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SHSND Home > Education > Chateau De Mores Lesson Plan 2 > Visual Evidence > Photographs

Chateau De Mores Lesson 2 - Visual Evidence - Photographs

Photo 1. Little Missouri 1880

Little Missouri 1880, courtesy of Montana Historical Society
Photograph by F. Jay Haynes
HAYNES FOUNDATION COLLECTION
MONTANA HISTORICAL SOCIETY
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This photo was taken shortly after the railroad arrived at the Little Missouri crossing. By the time the Marquis arrived in 1883, the railroad workers with their tents had moved on west and there were about nine buildings at Little Missouri. The townsite was never platted out so buildings were placed as to be off the railroad right of way but not in any orderly fashion. They stretched from the bridge to the station.

"Crossing N.P. and settlement known as 'Little Missouri', a settlement west of Medora and on the west side of the river. More popularly known as 'Little Misery'."
1880.

Photo 2. Medora in 1885 – Little Missouri visible in the background

Medora in 1885, SHSND #B0437
Medora in 1885
SHSND #BO437
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By 1885 the town of Medora had grown quickly. Some of the Little Missouri businesses had started to re-locate across the river to Medora.

Questions for Photos 1 and 2.
1. Compare the photos. How did the layout of Medora compare to Little Missouri?

2. Why would the Little Missouri businesses have moved across the river to Medora?

3. Can you think of other cities where a river is the division? What comparisons can you make

Photo 3. Murder in Masquerade – Jury Hung in Effigy

Jury Hung in Effigy, SHSND #B0321
Jury Hung in Effigy, SHSND #B0321
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While there is no record of an actual hanging or lynching ever occurring in Medora, the town is famous for its "Hanging Tree." This photograph was taken in December, 1895, in the aftermath of a controversial murder trial.

On December 21, 1894, it was reported that cowboy and hunter Ed Severson was killed by a horse kick early that morning on the ranch of Mr. and Mrs. Mark Wadsworth, along the Little Missouri River north of Medora. The coroner found Severson's body in the corral, and without suspicion substantiated the manner of death. While neighbors were dressing the body for burial, however, a bullet hole was discovered in his chest.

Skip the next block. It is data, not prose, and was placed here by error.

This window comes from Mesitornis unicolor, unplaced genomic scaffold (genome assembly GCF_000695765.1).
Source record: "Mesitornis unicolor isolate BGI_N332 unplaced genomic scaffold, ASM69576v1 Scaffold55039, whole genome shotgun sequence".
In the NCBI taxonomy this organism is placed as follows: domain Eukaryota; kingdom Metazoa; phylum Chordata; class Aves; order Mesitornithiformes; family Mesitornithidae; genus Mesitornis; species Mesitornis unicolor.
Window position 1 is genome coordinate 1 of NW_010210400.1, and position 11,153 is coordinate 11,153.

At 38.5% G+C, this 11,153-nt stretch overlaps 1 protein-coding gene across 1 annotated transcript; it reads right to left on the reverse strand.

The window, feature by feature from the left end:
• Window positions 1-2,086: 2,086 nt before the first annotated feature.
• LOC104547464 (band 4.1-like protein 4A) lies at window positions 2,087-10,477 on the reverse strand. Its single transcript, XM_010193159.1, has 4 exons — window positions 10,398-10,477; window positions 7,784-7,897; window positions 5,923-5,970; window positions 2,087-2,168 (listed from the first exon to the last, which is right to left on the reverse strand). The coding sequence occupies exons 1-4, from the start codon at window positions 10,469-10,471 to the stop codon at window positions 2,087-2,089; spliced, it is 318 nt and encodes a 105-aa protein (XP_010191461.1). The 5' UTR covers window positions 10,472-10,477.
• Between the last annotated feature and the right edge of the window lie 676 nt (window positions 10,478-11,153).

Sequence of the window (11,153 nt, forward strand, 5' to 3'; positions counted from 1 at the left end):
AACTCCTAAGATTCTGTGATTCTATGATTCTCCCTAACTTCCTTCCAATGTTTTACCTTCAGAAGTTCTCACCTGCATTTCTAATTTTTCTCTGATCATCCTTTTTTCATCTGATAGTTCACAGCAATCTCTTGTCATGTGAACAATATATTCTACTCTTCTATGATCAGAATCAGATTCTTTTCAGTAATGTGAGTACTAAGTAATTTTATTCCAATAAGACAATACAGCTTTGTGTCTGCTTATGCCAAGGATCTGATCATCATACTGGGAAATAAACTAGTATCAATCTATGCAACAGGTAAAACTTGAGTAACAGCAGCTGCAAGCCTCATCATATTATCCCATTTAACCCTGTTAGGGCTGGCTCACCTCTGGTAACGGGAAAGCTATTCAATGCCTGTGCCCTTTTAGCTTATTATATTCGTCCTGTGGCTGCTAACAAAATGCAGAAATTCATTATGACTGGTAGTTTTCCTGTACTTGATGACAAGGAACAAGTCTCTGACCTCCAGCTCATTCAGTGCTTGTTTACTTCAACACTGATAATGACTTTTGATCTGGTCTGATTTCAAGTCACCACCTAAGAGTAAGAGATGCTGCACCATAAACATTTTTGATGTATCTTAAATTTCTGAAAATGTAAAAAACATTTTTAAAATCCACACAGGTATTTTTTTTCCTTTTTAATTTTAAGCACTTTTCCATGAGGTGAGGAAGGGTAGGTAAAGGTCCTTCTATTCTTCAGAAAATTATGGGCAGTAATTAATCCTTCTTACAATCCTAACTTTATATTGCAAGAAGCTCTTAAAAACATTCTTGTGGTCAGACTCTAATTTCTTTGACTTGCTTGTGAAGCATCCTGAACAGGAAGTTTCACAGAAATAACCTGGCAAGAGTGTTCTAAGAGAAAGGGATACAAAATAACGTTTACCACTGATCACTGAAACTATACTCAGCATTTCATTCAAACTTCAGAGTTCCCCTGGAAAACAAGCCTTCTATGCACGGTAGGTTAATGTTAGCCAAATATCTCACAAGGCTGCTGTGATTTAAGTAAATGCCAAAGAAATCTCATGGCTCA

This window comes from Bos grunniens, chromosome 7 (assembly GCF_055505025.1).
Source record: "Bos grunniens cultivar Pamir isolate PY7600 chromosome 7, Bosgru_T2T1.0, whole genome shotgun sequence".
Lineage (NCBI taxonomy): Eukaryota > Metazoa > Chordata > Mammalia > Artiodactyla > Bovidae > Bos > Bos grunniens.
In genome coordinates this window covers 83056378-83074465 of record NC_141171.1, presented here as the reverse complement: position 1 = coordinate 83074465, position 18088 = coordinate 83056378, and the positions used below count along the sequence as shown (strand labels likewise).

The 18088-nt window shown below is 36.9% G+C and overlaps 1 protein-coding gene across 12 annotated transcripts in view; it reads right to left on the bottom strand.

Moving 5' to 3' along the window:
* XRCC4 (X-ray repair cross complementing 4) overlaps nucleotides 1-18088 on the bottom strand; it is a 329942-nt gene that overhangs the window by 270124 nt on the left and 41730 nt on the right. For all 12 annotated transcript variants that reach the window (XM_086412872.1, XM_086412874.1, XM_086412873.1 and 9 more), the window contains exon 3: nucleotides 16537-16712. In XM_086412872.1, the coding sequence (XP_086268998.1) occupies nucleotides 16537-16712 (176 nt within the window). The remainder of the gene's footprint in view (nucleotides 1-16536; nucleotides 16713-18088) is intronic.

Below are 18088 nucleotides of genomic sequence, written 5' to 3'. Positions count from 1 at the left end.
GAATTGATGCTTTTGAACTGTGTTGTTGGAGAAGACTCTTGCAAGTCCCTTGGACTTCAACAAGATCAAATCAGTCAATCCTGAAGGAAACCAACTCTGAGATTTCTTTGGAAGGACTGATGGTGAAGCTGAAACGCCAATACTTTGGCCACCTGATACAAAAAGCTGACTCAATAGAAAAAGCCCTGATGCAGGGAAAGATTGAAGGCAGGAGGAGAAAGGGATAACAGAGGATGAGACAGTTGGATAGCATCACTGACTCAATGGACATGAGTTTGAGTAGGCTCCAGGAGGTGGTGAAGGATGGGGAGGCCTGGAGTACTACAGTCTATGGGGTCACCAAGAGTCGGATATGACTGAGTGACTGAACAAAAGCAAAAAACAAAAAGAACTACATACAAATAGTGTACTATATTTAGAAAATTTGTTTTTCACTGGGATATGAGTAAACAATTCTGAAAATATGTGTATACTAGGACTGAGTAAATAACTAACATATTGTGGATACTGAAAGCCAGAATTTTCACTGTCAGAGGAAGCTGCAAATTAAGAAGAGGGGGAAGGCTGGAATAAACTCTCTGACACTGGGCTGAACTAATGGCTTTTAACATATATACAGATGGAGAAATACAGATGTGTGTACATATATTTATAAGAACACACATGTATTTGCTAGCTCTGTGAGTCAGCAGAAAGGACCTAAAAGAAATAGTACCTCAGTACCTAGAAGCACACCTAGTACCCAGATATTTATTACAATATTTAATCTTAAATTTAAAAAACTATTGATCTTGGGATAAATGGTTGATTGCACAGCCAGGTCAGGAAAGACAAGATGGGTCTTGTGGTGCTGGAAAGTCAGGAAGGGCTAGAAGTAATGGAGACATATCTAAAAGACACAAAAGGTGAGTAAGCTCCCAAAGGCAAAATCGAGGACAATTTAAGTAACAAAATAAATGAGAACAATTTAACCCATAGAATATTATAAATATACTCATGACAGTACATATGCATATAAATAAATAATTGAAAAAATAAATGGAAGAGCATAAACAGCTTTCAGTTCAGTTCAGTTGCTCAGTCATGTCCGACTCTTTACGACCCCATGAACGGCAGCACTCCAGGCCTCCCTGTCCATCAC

Mr. and Mrs. Wadsworth proclaimed their innocence, but their 15 year old ranchhand Fred Roehm confessed that Wadsworth had paid him $200 to shoot Severson, and was present at the killing. Fred Roehm pleaded guilty to the murder and on March 28, 1895 he was sentenced to a term in reform school at Plankinton, South Dakota.

The Wadsworth trial was moved to Bismarck in Burleigh County, where Mr. and Mrs. Wadsworth provided each other with alibis. On December 21, 1895 – one year to the day after Severson’s death- the jury found the defendants not guilty. Medora residents expressed rage at the verdict by hanging the jury in effigy and displaying a large banner on the side of the de Mores Hotel. An enterprising photographer recorded the scene for posterity. This was the first case filed in Billings County. The preliminary hearing was held in Medora, but a change of venue was granted. The incident occurred at the Bellows ranch about 25 miles north of Medora. This was Wadsworth s ranch. The victim was their hired man.

Over the years people have called several of Medora's large old trees "hanging trees." The one that many visitors remember was in the intersection of Fourth and Broadway. The tree, believed to be more than 100 years old, fell in about 1996. In an attempt to add local color, some people called the large tree in front of the bank and post office buildings on Third Street a "hanging tree." No documentation has been found to prove the story. Pieces of a large tree labeled 'The Hanging Tree" were placed next to the Rough Riders Hotel by the Gold Seal Company [TRMF]. No documentation has been found as to whether the pieces were from the tree next to the Hotel DeMores where the jury was hung in effigy.

Questions for Photo 3

  1. How did the hanging in effigy help the townspeople express their anger? Was that a suitable method of expression?
  2. Why do certain myths persist even when there is no basis in fact?

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